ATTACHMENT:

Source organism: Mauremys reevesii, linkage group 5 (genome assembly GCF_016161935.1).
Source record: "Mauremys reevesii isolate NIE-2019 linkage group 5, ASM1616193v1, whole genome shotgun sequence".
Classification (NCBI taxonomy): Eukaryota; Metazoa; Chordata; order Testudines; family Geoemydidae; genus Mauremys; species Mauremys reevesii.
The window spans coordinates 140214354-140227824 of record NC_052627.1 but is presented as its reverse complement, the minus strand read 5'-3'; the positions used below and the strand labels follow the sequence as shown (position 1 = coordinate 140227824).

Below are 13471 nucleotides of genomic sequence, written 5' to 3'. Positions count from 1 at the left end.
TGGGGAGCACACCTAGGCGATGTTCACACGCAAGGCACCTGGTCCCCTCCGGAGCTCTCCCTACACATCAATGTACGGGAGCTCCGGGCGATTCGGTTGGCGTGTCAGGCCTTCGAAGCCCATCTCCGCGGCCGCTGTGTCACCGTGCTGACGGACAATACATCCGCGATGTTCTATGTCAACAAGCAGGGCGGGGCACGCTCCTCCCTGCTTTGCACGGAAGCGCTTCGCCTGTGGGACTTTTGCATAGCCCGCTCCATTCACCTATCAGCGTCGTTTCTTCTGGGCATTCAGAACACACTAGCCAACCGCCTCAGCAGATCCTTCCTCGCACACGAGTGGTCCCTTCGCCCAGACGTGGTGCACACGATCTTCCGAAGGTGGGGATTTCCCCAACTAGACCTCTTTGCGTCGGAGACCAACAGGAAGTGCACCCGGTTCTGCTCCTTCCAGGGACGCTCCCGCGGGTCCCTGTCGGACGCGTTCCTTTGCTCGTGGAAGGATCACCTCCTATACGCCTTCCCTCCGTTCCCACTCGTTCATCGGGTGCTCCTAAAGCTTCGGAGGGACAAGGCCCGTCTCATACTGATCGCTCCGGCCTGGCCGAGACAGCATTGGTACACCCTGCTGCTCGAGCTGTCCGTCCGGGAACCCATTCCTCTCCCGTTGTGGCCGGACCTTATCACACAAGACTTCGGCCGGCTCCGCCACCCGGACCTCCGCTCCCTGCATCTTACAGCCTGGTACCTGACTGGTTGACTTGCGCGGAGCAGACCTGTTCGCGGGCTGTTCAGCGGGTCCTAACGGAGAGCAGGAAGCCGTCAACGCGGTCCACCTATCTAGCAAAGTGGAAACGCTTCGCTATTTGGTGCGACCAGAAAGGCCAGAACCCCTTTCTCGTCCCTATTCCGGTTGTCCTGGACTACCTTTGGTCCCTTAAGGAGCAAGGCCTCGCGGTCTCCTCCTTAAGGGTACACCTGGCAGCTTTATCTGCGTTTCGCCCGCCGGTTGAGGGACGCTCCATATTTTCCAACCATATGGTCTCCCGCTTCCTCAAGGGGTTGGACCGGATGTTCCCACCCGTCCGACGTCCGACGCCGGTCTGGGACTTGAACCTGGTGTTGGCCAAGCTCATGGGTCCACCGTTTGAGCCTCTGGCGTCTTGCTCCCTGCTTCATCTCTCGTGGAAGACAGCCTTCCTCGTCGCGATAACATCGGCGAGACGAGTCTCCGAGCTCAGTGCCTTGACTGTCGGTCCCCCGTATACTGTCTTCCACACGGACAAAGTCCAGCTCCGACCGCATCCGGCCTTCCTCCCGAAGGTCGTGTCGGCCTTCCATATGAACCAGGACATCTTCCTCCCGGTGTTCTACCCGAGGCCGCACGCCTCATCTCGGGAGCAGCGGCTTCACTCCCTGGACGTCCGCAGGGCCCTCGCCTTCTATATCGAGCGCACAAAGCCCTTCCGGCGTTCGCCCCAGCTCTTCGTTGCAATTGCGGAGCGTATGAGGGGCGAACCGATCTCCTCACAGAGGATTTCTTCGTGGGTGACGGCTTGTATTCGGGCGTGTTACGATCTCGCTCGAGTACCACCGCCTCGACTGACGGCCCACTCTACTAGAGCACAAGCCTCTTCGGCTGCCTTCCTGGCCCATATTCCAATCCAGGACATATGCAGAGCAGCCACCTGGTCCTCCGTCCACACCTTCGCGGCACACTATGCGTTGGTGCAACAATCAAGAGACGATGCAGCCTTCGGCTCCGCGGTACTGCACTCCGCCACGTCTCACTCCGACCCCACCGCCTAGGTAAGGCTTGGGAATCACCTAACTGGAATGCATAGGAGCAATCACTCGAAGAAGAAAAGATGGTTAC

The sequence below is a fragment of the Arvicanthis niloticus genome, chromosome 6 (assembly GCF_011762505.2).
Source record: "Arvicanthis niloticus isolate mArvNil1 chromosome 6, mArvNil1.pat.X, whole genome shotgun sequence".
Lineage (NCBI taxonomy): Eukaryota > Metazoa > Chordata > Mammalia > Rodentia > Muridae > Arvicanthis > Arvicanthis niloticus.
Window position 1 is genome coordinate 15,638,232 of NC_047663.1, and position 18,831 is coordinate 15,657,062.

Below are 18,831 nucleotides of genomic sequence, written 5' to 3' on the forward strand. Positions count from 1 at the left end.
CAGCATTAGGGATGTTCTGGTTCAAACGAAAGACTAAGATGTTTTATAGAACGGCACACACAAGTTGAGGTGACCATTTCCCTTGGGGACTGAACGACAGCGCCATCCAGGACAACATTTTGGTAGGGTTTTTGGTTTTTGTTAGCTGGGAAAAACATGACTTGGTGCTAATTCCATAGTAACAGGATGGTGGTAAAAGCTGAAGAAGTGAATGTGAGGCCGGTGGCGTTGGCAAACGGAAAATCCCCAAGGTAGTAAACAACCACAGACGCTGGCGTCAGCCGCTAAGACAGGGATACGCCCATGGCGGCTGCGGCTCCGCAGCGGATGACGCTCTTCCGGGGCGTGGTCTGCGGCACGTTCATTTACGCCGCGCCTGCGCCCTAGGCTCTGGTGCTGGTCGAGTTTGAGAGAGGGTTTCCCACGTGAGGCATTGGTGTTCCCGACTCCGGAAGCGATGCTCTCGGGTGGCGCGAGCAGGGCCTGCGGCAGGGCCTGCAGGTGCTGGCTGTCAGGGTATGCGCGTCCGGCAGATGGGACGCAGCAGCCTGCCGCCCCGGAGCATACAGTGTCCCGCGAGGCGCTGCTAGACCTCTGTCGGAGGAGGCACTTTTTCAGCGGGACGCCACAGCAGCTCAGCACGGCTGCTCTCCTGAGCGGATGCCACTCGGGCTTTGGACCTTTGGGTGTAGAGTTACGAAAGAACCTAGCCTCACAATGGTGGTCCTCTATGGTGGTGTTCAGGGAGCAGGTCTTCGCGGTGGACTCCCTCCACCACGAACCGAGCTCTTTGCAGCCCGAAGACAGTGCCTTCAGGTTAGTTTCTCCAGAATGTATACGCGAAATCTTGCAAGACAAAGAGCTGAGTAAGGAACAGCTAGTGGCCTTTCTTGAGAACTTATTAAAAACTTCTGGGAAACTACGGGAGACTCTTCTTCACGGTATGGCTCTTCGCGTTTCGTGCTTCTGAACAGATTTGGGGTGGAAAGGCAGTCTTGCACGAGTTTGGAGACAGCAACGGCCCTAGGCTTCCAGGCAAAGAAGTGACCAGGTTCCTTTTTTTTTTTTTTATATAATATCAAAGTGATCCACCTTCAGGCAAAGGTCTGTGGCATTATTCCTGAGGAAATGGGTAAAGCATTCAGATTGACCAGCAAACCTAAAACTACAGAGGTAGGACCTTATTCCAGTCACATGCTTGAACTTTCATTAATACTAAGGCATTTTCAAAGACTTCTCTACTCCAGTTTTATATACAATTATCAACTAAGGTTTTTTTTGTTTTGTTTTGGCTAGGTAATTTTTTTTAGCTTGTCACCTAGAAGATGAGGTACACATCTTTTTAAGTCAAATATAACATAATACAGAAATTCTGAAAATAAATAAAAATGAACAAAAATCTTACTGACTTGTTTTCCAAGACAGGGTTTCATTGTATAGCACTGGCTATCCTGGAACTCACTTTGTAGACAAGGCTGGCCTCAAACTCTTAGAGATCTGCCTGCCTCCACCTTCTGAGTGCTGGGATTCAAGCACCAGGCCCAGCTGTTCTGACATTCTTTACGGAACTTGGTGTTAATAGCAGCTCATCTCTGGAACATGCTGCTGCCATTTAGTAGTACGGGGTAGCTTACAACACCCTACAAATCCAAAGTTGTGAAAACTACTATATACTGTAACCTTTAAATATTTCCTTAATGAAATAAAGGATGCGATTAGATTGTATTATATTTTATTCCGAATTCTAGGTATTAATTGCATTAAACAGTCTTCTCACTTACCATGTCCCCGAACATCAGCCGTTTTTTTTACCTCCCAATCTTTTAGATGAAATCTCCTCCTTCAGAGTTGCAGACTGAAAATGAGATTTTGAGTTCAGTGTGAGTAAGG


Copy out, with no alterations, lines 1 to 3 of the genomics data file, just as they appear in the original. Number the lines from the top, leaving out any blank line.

Source organism: Mauremys reevesii, linkage group 5 (genome assembly GCF_016161935.1).
Source record: "Mauremys reevesii isolate NIE-2019 linkage group 5, ASM1616193v1, whole genome shotgun sequence".
Classification (NCBI taxonomy): Eukaryota; Metazoa; Chordata; order Testudines; family Geoemydidae; genus Mauremys; species Mauremys reevesii.